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Forces War Records Blog


When you think of industrial capitals in the UK you probably think of London, Birmingham and Manchester, perhaps Sheffield, Southampton or Liverpool in close seconds. Industrial cities in the UK were the driving force of the British Empire’s economy for hundreds of years and were the cradle of modern industry throughout the world, the revolution started here.

Britain's fighter pilots are shown aircraft in construction during a visit to an aircraft factory

The finest of British inventions rolled out of these factories to the delights of the Empire and the world be it Titanic, lightbulbs, the bicycle or the Spitfire. It may surprise you to learn then, that that last one was not constructed in just the big name industrial cities.

The Spitfire was originally built in Southampton, where Vickers-Supermarine Ltd’s factories were located. In the run up to the Second World War this was recognised as a likely target for bombing by the Luftwaffe and thus the decision was made to disperse production.

Vickers-Supermarine chose 5 sites, two of which were based in Wiltshire; Trowbridge and Salisbury. The Luftwaffe did actually attack both these sites as well but not nearly as frequently or as hard as they could hit Southampton or London.

Finishing touches new model Supermarine Spitfire

In October 1940, the first tooling and jigs for building the Spitfire arrived in Trowbridge on low-loaders and lorries. Production was set up on 3 sites; the current Boots store on Fore Street, Bradley Road near the current Bathwick Tyres building and finally at the Barnes Steamroller works on Church Street in Southwick.

These makeshift factories produced parts for the aircraft until a large purpose-built facility was ready on Bradley Road. This enabled complete aircraft to be built in Trowbridge for the first time. This factory on Bradley Road manufactured the main body and wing, with other parts produced elsewhere in the town and brought to the main factory for installation. The completed parts, the fuselage and wings were loaded onto lorries and sent to Keevil Airfield. Here, the Spitfire would be completely assembled and flown by an ATA (Air Transport Auxiliary) pilot, often a woman, to a frontline airfield for RAF use.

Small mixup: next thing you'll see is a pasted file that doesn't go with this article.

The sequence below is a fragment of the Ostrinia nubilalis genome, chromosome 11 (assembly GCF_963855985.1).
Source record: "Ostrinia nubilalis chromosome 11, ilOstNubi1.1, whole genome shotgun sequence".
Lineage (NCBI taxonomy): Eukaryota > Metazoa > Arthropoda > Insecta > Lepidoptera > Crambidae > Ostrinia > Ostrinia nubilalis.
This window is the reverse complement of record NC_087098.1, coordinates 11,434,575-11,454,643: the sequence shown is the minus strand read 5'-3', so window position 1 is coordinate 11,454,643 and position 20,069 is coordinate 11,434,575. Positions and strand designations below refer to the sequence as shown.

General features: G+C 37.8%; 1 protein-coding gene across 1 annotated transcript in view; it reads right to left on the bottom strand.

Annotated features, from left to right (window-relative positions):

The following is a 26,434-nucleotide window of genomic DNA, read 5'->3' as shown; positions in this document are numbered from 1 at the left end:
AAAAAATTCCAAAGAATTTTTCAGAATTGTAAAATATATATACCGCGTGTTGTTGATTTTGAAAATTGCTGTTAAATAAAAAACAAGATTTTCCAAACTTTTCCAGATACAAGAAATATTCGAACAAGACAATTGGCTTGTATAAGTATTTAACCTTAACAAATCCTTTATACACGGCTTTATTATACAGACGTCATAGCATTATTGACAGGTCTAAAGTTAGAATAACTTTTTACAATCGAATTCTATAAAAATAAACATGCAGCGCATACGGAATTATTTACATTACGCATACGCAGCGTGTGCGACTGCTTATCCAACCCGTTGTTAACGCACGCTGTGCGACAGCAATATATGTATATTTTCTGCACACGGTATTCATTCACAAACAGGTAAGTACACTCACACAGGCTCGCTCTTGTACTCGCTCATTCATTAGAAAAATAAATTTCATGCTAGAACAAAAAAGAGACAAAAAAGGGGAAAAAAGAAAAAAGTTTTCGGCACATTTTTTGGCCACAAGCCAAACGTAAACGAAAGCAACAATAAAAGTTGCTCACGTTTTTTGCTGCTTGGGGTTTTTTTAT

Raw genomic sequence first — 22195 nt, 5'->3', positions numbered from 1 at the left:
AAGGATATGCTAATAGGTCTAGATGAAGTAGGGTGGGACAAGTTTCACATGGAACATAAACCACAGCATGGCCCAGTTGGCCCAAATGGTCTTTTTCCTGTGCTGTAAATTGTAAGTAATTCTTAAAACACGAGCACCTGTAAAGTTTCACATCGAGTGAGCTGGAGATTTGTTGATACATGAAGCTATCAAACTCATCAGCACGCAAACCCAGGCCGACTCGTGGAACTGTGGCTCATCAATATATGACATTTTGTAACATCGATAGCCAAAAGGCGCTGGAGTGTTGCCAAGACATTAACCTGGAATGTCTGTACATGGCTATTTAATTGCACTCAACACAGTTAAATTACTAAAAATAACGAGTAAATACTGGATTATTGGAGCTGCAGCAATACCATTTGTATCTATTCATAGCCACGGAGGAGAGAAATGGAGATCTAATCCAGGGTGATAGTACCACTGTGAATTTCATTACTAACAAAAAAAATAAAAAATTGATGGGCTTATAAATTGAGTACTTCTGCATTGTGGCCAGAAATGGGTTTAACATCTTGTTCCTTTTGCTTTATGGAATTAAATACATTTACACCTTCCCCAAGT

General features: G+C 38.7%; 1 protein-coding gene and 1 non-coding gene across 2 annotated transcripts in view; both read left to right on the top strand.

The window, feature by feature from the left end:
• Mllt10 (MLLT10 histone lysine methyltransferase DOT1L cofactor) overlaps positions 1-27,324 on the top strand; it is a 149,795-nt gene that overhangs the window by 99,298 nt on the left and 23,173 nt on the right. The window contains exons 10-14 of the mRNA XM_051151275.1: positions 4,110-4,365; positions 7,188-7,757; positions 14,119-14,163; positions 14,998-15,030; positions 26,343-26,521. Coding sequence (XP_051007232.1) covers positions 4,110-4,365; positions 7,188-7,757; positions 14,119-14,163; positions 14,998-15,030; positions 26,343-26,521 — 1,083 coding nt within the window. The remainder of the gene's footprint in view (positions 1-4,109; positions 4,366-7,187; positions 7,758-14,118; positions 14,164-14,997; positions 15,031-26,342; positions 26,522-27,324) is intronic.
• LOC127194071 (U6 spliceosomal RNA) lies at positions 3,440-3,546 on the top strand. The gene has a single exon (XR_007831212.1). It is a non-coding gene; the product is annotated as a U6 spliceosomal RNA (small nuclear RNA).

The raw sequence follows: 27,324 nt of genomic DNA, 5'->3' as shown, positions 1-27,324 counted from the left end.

Trowbridge factories produced the Mark V, IX, XII and XIV Spitfire, the latter being the first Rolls-Royce Griffon powered version from 1944.

Production continued after the war where, as part of Vickers-Supermarine limited, the factory produced the final version of the Spitfire, the Mark 24 as well as its successor in the form of the Spiteful and the naval variant, Seafang. Production ended in the 1950s when the factory was bought by the engineering firm Hattersley Heaton. The old wartime buildings were eventually demolished to make way for the current retail park buildings.

Eight Spitfires built in the Trowbridge factory survive, 4 of these were found in India in the 1970s. 1 remains in a flyable condition and can be seen in various aerial displays nearly 70 years on. Trowbridge’s Spitfire building history is commemorated in the name of two retails parks built on Spitfire manufacturing sites; Spitfire Park and Merlin Park.

It doesn’t end here though for local history as Melksham, where the Forces War Records office is located, used to be an RAF Station, RAF Melksham unsurprisingly.

The station was established in 1940 and hosted the RAF School of Instrument training and later a branch of the RAF Armament School. In 1942, the Armament School was replaced by RAF Electrical school and towards the end of the war was even training Royal Naval Air Service mechanics.

At the conclusion of the war, the station continued with the Instrument and Electrical schools until its eventual closure in 1965. The site of the station is now the Bowerhill Industrial Estate which bears street names such as Lancaster Road, Halifax Road, Wellington Drive and Bader Park.

There is a rich history of the Second World War in Trowbridge and Melksham which is sadly in danger of being forgotten, as is a lot of the history between 1939 and 1945, time creeps ever onwards and we lose the Veterans who served and the people that lived through it.

Fortunately, they leave us with fantastic stories, cherished photographs and amazing street names to remind us what they did 70 years ago.

Was your ancestor an RAF pilot during the Second World War? Perhaps he flew a Trowbridge built Spitfire? Check out our RAF databases today!

Fighter Command

Bomber/Fighter Command Losses 1939-1945





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